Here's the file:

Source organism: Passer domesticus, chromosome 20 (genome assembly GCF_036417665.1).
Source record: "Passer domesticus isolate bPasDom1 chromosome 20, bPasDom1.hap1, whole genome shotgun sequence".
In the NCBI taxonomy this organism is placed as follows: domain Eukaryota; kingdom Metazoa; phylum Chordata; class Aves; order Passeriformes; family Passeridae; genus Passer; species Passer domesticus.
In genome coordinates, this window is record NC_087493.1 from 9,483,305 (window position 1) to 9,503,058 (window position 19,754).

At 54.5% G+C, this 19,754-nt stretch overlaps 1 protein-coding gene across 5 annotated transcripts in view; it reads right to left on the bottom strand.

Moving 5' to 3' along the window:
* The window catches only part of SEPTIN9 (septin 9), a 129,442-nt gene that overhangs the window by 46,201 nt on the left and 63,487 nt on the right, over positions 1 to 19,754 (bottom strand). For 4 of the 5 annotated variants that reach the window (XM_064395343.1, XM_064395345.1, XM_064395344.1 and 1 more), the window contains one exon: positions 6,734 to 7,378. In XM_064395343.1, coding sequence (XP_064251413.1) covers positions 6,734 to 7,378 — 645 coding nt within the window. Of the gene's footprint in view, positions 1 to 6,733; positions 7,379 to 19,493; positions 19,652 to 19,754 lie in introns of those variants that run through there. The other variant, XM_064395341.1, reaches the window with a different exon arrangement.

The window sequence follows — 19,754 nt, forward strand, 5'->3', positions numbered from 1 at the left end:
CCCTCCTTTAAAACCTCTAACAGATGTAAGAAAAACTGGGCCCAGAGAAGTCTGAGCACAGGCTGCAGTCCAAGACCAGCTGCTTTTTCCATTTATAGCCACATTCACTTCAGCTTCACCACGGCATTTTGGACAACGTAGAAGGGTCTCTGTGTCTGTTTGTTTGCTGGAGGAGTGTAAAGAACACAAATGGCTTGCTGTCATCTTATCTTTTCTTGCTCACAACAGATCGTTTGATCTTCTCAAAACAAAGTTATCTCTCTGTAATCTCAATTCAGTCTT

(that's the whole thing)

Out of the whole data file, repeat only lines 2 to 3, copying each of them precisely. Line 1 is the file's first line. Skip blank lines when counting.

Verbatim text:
Source record: "Passer domesticus isolate bPasDom1 chromosome 20, bPasDom1.hap1, whole genome shotgun sequence".
In the NCBI taxonomy this organism is placed as follows: domain Eukaryota; kingdom Metazoa; phylum Chordata; class Aves; order Passeriformes; family Passeridae; genus Passer; species Passer domesticus.